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June 21, 2007

OAI-PMH vs. Atom vs. Sitemaps

For some time now I've been meaning to write a blog entry summarising the functional capabilities of the OAI-PMH and then looking at whether and how the same functionality could be delivered using RSS, Atom or Sitemaps.

Jim Downing has beaten me to it.

I have one minor quibble - which may be to do with my lack of understanding about Atom - in that I don't fully understand what Jim means by:

I have a feeling that the resource representations in Atom / RSS feeds are unlikely to satisfy most repository clients’ needs. Isn’t a more resource-oriented approach to simply link to the resource and let the client negotiate with the resource for an appropriate representation?

That said, I certainly agree with the thrust of his post.

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» More OAI-PMH vs Atom vs Sitemaps Or Why Im A Bit Down On OAI-PMH from Jim Downing
There were a couple of comments on Andy Powells reply post to my post comparing OAI-PMH, Atom and sitemaps for repository harvesting that make it worth revisiting the issue (sorry I didnt pick them up at the time, I failed to add the conv... [Read More]

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I've just re-read Jim's post and think I now get it... sorry, I don't know why I didn't see what he was saying first time round :-(

I think that what Jim is arguing is that the added richness in an Atom or RSS feed over simply giving a list of URLs isn't sufficiently useful to repository clients to bother with and that we might as well therefore just use Sitemaps.

From a pure harvesting viewpoint, I think I agree - it is just the plain old list of URLs that is of interest.

But from my new-found repository as research feed viewpoint - i.e. from a viewpoint that sees an eprint repository as a collection of research blogs - RSS is important in the context of surfacing content in Technorati and the like.

So I think we actually need both Sitemaps and RSS feeds.

Yes, that's what I meant - put a lot more clearly!

There's been a shift in the way syndication is described; from being a content feed, to being a representation of link lists (which is how Atom is repeatedly described in the REST book, for example), which muddies the water when it comes to harvesting.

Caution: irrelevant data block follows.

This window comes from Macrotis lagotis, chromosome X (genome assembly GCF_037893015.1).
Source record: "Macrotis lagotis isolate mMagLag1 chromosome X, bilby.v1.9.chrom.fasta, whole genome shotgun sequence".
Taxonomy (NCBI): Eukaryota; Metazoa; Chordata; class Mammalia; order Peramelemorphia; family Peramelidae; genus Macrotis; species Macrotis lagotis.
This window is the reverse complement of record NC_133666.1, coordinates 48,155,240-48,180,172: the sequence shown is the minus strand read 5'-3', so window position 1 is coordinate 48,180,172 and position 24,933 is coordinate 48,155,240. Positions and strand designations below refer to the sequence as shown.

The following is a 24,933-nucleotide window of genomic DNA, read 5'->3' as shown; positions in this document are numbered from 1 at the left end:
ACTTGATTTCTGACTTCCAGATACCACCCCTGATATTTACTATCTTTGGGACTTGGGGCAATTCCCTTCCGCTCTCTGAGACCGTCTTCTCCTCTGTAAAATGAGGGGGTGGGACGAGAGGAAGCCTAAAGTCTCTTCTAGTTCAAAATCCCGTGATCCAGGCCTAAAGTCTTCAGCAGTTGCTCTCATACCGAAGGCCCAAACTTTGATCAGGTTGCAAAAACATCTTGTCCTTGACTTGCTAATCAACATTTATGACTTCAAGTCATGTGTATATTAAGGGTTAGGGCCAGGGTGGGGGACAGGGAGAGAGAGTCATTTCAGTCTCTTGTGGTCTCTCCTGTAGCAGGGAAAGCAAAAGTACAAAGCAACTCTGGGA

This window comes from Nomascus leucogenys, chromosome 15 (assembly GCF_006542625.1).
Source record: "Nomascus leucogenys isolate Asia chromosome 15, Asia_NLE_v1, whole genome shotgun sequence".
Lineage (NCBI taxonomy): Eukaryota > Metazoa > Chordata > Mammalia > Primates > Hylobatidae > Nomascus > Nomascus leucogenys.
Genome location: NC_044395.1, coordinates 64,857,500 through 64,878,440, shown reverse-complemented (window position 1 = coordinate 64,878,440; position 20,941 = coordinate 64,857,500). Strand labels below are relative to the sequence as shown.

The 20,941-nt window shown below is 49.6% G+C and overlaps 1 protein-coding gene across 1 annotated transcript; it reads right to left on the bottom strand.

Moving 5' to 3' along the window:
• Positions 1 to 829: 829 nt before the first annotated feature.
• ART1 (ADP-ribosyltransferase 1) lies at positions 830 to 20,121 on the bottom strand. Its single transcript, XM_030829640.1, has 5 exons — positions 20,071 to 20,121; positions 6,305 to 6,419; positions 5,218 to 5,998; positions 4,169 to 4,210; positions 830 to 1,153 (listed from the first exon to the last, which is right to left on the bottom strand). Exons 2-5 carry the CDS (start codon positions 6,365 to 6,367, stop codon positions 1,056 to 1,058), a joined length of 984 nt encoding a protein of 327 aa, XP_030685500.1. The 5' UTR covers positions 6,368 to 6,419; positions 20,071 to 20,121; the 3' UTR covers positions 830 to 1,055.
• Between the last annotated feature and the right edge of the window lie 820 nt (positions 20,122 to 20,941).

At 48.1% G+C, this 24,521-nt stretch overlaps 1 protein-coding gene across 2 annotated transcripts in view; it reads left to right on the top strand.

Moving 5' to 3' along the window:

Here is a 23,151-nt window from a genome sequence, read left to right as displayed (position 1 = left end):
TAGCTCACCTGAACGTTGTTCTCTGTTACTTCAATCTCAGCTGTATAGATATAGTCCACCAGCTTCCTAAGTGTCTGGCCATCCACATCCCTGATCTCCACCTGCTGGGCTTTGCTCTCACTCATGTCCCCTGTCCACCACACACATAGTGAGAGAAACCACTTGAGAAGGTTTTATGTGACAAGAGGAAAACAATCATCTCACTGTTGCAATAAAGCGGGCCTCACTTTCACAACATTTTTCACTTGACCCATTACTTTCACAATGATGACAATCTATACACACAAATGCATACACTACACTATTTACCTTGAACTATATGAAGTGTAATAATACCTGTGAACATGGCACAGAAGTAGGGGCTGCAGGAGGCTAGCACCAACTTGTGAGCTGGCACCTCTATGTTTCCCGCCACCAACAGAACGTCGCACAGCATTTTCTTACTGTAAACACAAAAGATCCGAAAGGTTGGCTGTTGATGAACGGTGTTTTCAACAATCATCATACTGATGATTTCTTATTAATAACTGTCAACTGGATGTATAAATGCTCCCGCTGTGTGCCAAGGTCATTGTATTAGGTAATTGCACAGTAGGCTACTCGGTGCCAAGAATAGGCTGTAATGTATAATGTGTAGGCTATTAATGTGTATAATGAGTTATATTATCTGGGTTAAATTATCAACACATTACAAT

The conclusion I came was based on the observation that syndication feeds are going to be a fact of life for all types of repository (not just eprint repos). The question for me was: if we can turn syndication feeds into an efficient harvesting API, why implement sitemaps in addition?

I suppose the pragmatic answer is that the major search engines want us to, and that the syndication standards chose not to support harvesting - it's the web way.

> if we can turn syndication feeds into an
> efficient harvesting API, why implement
> sitemaps in addition?
Isn't that actually what OAI-PMH is already? I completely agree that we need RSS to promote the content to the many aggregators.

But sitemaps were introduced with a different mindset from the search engines. There focus was just an easy resource discovery for websites they need to crawl. It needed to be simple to attract a lot of web site owners to adopt to sitemaps. Why didn't they promote OAI-PMH? Because of its slightly more complexity and technical demand. The adoption wouldn't have been as fast as with sitemaps.

So I would think it would be easier to strip down OAI-PMH for the general purpose use of web resource representation.

Well, some of the W3C lists use this purist resource-oriented view, and are basically useless when you scan then in an aggregator - I NEED the summary to know if its worth my while viewing the resource itself. Or in other words, their feeds are only usefully read by machines.

Personally I think if you make a feed with no human summary information you're cutting out a lot of uses. Sure, its not "good enough" metadata for some repository harvesters.

Pragmatically, any repository owner today is going to have to do both OAI-PMH and Atom. Hardly a hardship, though, is it?

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